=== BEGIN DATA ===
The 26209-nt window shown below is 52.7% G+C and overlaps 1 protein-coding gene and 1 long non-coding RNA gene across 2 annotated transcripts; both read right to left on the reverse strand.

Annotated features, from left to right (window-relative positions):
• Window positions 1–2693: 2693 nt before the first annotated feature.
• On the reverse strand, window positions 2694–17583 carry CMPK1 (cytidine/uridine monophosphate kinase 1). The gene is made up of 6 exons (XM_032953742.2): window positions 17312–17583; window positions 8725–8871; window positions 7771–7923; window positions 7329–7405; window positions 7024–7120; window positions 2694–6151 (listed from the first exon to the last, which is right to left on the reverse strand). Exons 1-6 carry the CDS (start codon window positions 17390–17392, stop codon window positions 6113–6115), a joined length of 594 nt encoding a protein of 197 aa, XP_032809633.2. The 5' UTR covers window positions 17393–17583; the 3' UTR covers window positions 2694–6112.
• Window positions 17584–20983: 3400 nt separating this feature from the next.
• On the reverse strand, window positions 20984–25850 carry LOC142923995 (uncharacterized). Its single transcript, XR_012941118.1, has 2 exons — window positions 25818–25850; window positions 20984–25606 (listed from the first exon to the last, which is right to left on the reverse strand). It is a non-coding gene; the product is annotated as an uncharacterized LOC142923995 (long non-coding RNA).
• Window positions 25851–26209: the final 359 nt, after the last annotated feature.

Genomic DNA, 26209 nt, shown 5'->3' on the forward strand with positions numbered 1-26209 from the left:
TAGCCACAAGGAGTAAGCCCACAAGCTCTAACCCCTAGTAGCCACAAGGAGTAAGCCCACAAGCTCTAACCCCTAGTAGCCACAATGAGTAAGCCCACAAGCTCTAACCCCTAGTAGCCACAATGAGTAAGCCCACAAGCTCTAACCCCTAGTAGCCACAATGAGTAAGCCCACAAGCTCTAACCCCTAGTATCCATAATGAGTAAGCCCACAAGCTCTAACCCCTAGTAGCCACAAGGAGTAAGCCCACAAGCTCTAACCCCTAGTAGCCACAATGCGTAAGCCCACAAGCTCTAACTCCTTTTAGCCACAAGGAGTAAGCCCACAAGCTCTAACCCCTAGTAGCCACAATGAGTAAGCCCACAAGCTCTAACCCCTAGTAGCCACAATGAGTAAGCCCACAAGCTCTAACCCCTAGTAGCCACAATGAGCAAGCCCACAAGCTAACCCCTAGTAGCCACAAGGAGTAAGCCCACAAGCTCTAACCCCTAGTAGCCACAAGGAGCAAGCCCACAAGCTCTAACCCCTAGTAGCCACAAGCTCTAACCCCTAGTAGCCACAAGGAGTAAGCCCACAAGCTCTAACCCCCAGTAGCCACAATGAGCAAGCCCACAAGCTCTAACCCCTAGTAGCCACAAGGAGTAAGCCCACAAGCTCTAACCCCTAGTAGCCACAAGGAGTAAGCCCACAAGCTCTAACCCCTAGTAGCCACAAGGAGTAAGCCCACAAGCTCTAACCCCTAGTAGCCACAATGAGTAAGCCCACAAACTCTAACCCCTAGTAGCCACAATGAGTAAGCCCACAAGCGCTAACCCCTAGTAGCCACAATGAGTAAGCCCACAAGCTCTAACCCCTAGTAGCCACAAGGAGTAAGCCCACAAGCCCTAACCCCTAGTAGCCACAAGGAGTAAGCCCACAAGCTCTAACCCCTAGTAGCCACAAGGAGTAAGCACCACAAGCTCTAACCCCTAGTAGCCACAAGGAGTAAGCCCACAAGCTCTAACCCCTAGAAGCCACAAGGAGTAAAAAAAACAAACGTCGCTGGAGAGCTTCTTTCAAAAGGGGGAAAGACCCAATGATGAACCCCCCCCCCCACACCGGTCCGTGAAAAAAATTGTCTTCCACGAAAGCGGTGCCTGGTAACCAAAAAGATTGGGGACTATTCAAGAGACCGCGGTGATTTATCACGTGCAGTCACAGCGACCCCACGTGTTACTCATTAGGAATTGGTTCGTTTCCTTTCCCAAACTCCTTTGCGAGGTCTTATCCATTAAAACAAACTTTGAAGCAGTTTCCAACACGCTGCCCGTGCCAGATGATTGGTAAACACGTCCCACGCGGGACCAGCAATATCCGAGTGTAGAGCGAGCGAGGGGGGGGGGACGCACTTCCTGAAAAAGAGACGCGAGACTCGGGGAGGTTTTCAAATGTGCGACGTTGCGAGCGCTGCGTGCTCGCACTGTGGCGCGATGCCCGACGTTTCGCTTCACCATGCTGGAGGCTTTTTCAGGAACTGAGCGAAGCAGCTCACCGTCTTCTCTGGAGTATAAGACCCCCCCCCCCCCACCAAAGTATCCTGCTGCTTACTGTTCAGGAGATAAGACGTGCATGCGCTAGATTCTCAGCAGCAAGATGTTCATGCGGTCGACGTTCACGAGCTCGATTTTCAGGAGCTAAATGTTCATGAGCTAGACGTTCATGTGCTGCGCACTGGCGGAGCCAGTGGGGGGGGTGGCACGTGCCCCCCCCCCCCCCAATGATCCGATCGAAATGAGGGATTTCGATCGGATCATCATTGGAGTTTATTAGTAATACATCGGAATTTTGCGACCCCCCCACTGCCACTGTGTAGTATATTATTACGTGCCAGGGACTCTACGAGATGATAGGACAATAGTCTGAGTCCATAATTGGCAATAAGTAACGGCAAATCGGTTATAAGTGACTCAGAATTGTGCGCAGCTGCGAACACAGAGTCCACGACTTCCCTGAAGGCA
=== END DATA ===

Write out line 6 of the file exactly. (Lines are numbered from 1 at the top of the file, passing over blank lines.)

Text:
• On the reverse strand, window positions 20984–25850 carry LOC142923995 (uncharacterized). Its single transcript, XR_012941118.1, has 2 exons — window positions 25818–25850; window positions 20984–25606 (listed from the first exon to the last, which is right to left on the reverse strand). It is a non-coding gene; the product is annotated as an uncharacterized LOC142923995 (long non-coding RNA).